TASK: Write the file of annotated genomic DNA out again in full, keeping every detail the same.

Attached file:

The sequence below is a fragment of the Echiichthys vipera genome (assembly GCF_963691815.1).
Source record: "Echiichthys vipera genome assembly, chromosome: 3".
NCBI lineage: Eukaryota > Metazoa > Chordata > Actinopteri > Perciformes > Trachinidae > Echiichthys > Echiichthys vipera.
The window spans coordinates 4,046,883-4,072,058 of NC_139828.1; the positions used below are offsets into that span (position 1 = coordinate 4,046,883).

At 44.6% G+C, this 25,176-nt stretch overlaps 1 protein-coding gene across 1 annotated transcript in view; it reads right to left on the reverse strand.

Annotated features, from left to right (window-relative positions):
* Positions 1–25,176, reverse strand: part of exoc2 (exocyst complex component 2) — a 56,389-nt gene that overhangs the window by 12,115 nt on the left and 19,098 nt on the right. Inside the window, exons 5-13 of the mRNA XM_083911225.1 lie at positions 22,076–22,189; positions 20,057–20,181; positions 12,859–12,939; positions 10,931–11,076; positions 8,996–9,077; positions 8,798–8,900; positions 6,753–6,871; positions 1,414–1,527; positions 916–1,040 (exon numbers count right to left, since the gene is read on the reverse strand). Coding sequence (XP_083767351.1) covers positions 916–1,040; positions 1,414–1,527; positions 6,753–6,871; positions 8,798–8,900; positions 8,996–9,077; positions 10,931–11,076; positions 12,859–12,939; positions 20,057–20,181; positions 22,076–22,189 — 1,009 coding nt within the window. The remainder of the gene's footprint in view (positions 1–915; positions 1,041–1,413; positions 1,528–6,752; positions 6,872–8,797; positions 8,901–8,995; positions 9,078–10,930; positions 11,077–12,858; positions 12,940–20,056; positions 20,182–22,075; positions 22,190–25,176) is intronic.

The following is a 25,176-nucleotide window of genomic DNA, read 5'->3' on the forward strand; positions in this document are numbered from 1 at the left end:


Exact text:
The sequence below is a fragment of the Echiichthys vipera genome (assembly GCF_963691815.1).
Source record: "Echiichthys vipera genome assembly, chromosome: 3".
NCBI lineage: Eukaryota > Metazoa > Chordata > Actinopteri > Perciformes > Trachinidae > Echiichthys > Echiichthys vipera.
The window spans coordinates 4,046,883-4,072,058 of NC_139828.1; the positions used below are offsets into that span (position 1 = coordinate 4,046,883).

At 44.6% G+C, this 25,176-nt stretch overlaps 1 protein-coding gene across 1 annotated transcript in view; it reads right to left on the reverse strand.

Annotated features, from left to right (window-relative positions):
* Positions 1–25,176, reverse strand: part of exoc2 (exocyst complex component 2) — a 56,389-nt gene that overhangs the window by 12,115 nt on the left and 19,098 nt on the right. Inside the window, exons 5-13 of the mRNA XM_083911225.1 lie at positions 22,076–22,189; positions 20,057–20,181; positions 12,859–12,939; positions 10,931–11,076; positions 8,996–9,077; positions 8,798–8,900; positions 6,753–6,871; positions 1,414–1,527; positions 916–1,040 (exon numbers count right to left, since the gene is read on the reverse strand). Coding sequence (XP_083767351.1) covers positions 916–1,040; positions 1,414–1,527; positions 6,753–6,871; positions 8,798–8,900; positions 8,996–9,077; positions 10,931–11,076; positions 12,859–12,939; positions 20,057–20,181; positions 22,076–22,189 — 1,009 coding nt within the window. The remainder of the gene's footprint in view (positions 1–915; positions 1,041–1,413; positions 1,528–6,752; positions 6,872–8,797; positions 8,901–8,995; positions 9,078–10,930; positions 11,077–12,858; positions 12,940–20,056; positions 20,182–22,075; positions 22,190–25,176) is intronic.

The following is a 25,176-nucleotide window of genomic DNA, read 5'->3' on the forward strand; positions in this document are numbered from 1 at the left end: